NFNV-Nigeria engages women NMSMEs on financial inclusion post COVID-19

The New Faces New Voices (NFNV) Nigeria, engaged women in business in its first series of Women Leadership and Financial Inclusion (WLFI) workshop on enhancing financial inclusion for women in Nano Micro Small Medium Enterprises (NMSMES).

https://kanofocus.com/2022/08/23/nfnv-nigeria-engages-women-nmsmes-on-financial-inclusion-post-covid-19/

KANO FOCUS reports that the WLFI workshop which was held in Kano had experts and stakeholders in finance and business who explored strategies to economically empower the women in finance to amplify their contribution to the country’s economic growth, post-COVID-19.

In her address the NFNF-Nigeria country director Hajiya Aisha Debola Aminu said women entrepreneurs are confronted with a myriad of challenges such as inclusive access to financial products, business structures, access to market, socio-cultural bias amongst others and the workshop came against the backdrop of building and ensuring that women are financially included increasingly.

“This workshop seeks to create a synergistic collaborative and mutually beneficial platform in which the northern women entrepreneurs can engage effectively for profitability and productivity in the region.” She said.

Also speaking, the NFNV-Nigeria patron Alhaji Shehu Muhammad (Sarkin Shanun Kano), noted that for women’s financial inclusion to be enhanced, they ought to be key decision and policymakers in the country so as to further aid women’s financial empowerment in the country as the decision/policy-making body in Nigeria is composed of a higher percentage of men.

He said,” women’s financial inclusion efficiently close solves the gender inequality on access to finance, thereby benefitting the society both economically and socially.”

Equally, a finance stakeholder in northern Nigeria, Ali Mohammed, noted that women can grow their businesses from the nano to micro and subsequently larger enterprises if they take advantage of the recent services provided by financial institutions and also do businesses online, as the COVID-19 lockdowns affected many businesses without virtual presence.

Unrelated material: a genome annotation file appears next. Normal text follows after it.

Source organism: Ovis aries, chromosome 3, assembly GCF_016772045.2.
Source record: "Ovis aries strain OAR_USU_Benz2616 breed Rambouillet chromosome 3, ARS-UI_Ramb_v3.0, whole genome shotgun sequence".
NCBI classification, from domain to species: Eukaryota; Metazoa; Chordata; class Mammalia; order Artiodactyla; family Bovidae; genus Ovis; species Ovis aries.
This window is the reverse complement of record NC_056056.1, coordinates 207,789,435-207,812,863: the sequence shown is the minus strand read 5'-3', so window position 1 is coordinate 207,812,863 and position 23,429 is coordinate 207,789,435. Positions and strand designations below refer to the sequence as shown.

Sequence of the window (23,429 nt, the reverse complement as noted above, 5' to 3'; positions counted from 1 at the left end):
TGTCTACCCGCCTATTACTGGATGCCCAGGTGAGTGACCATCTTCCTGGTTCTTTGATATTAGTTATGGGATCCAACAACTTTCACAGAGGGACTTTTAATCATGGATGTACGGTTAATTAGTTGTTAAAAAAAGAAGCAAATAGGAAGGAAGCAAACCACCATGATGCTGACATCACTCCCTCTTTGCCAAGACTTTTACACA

Mrs Helen Emumwem, a gender consultant to NFNV-Nigeria said the conflicting statistics on women’s financial inclusion in the country, makes them disadvantaged in finance.

The aftermath of the COVID-19 pandemic showed that despite difficulties and unforeseen eventualities, women are strong because they have and are bouncing back to their business, hence the importance of women’s financial inclusion.” She said.

KANO FOCUS 

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NFNV-WLFI: Advancing financial inclusion for women-owned nano enterprises by African NewsPage

New Faces New Voices (NFNV) Nigeria recently held the first leg of its Women Leadership and Financial Inclusion (WLFI) workshop series in Kano, focused on enhancing financial inclusion of women in Nano, Micro, Small and Medium Enterprises (NMSMES).

https://www.africannewspage.net/2022/08/nfnv-wlfi-advancing-financial-inclusion-for-women-owned-nano-enterprises/

  • The hybrid NFNV-WLFI workshop, which drew experts and stakeholders in finance and business, delved into diverse financing opportunities women entrepreneurs across formal and informal sectors could take advantage of to restart and boost their enterprises, post-Covid-19. This was in a bid to economically empower them and amplify women’s contribution to Nigeria’s economic growth.

NFNV-Nigeria Country Director Ms Aishatu Debola Aminu, while giving her welcome address, said women entrepreneurs constitute up to 50% of MSMEs’ ownership in Nigeria, which means they contribute a large quota to employment, economic growth and foreign exchange earnings in the country. Accordingly, she said the WLFI workshop series was aimed at ensuring women’s financial inclusion not only in Nigeria but across Africa, as similar workshops were being held across the continent.

“Women entrepreneurs are confronted with a myriad of challenges such as lack of inclusive access to financial products, business structures, access to market, and socio-cultural bias, amongst others. This workshop seeks to create a synergistic, collaborative and mutually beneficial platform on which northern women entrepreneurs can engage effectively for profitability and productivity in the region,” she said.

Alhaji Shehu Muhammed, Sarkin Shanu of Kano cum NFNV-Nigeria patron, in his goodwill message said for women’s financial inclusion to be enhanced in Nigeria, women must seek to occupy key decision and policymaking positions in the country, in which capacity they can effectively promote women’s financial empowerment, since currently men have dominated such positions at the determinant of women’s financial empowerment.